Papet and Ugolin tinker with fate. They establish obstacles, but do not act directly enough for them to feel real guilt. They do not intend to kill, but they push Jean in the right direction to fulfil their objective. Are they truly guilty? They certainly make a major contribution to the circumstances which led to Jean's death. Were they predestined to do so? They could have stopped at any time, if they had shown some thought and consideration for others, but to continue was their choice, so although they followed their natures, they did indeed have free will. However, they would have had to break with their natures to do so.

Interestingly, Jean shows the same determination to succeed, but he is not trying to influence others, while Papet and Ugolin are playing with the fates of others.

One of the major elements of the story is irony which is dependent on the element of free will, and the question of the choices we make as far as their influence on others is concerned. Irony is used to accentuate that importance, especially in the shape of the "twist" whereby both Cesar and Ugolin suffer the consequences of their own actions.

The contrast between the two "sides" is considerable, with Jean the long-suffering idealist, and Cesar and Ugolin the cunning, greedy, and selfish peasants after his land. If that were all there was to the story, it would have little appeal. What makes it wonderfully tragic is the fact that the "villains" of the piece are human and likeable. We share their aspirations and understand their motives, but it is the realisation that any one of us could fall into the same trap that makes this such a powerful story.

Fairly recently I received an email asking about the role of the female characters in the story. As part of my response I wrote the following:

"In a very real way it is Florette's relationship with Cesar (or his reaction to it) that is the basis for the entire story. We feel that Cesar has never recovered from his relationship with Florette. No-one can compare and his disappointment leads indirectly to him cutting himself off (sentimentally) from the rest of the world to look inward and concentrate on his family. We get the impression that she was a very strong woman who would have been a rock to Cesar. Things might have been very different if they had married. It would appear that the women are catalysts for the action undertaken by the men. Ugolin's strength of reaction on his rejection by Manon may also reflect the strength of feeling Cesar had for Florette, and may explain his "going off the straight and narrow". It would appear that women might offer a steadying influence on the men, with, perhaps, a voice of reason and understanding lacking in the men of the family. Without women in their lives they appear dissatisfied and aggressive, and there is no calming influence to hold them in check."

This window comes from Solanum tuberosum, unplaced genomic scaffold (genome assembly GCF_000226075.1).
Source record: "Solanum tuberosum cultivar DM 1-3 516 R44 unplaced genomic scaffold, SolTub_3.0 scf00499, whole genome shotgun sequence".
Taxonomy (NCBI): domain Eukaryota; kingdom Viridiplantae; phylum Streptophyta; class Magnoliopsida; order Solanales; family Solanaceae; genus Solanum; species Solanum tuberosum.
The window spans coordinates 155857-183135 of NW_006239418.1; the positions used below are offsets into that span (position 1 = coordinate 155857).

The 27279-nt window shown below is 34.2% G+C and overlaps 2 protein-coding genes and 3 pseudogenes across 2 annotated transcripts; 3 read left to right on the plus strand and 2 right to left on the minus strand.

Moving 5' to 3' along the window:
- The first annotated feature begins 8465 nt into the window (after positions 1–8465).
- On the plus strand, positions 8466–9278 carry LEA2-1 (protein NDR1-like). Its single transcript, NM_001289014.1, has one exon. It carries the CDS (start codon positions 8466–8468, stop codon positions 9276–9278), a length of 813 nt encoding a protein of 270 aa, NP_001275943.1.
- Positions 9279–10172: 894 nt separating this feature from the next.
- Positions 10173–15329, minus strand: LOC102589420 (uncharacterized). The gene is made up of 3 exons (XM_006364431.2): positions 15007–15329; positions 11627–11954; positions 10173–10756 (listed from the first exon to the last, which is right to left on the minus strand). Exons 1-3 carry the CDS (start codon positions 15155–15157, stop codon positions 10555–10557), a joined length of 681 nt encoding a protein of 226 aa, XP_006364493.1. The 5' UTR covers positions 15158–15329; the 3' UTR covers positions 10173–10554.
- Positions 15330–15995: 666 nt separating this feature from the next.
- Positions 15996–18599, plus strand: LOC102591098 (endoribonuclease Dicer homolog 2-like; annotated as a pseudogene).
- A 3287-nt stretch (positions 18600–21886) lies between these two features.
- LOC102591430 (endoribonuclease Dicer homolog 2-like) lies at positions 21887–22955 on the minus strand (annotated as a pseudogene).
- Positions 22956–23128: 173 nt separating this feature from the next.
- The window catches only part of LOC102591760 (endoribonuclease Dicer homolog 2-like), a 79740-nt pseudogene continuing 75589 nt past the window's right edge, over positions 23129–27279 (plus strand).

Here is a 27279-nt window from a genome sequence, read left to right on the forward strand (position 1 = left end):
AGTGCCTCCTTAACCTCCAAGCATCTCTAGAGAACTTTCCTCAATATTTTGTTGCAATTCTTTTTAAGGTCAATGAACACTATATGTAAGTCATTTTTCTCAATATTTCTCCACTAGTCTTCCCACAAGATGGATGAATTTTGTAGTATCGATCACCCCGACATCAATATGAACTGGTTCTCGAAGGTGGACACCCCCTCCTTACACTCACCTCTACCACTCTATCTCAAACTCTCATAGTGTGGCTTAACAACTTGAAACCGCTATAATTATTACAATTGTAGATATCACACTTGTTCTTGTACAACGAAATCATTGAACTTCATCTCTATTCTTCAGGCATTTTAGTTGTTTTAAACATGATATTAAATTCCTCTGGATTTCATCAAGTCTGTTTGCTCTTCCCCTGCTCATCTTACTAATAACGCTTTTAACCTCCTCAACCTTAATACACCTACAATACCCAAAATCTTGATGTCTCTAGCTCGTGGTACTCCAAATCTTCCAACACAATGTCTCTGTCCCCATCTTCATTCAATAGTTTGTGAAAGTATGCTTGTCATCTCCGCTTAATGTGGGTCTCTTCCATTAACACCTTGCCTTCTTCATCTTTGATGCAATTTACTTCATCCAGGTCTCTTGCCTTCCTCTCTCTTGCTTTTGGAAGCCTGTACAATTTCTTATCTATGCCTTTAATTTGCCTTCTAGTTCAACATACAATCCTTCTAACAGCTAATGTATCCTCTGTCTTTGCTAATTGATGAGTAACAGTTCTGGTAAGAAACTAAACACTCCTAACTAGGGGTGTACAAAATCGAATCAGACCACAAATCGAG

The key to "Jean de Florette"'s success as a film lies in emotion, sympathy, and simplicity. It is a deceptively simple tale and for that reason was likely to appeal to a broader and more adult base than many of the other films around at the time. It contains "realism" in that it's principally about people, their lives, and the implications of choices we make, and can therefore apply to anyone's life - as opposed to science fiction, wild adventure etc.. The story and the way it's told arouses feelings of indignation, anger, compassion, injustice etc., but all tempered with sympathy and understanding for the main "culprits", and that is the real genius of the piece - revealing a far more (morally) complex tale than it at first appears to be, and revealing far more existential implications about the impact of our actions on others.

By and large the "great" films are those which tap into the audience's emotions, and "Jean" certainly succeeded in that respect, while managing to say something about the human condition.

 These films are extraordinarily gripping and touching with excellently drawn and multi-facetted characters and attention to detail. The performances simply don't come any better than this - the three leads are totally convincing and affecting. Depardieu gives Jean dynamism, desperation and dignity, while Montand and Auteuil are superb in making their villains contemptible yet human and likeable all at the same time.

The direction by Claude Berri maintains pace, interest and sympathy - even, as I indicated above, for the "villains" of the piece, while the music brilliantly captures and enhances the mood and remains memorable long after the end of the films.



My thanks for taking the time to read this page - I hope you found these notes of some interest and help.


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To an essay on irony in Jean de Florette, by Emily Goodwin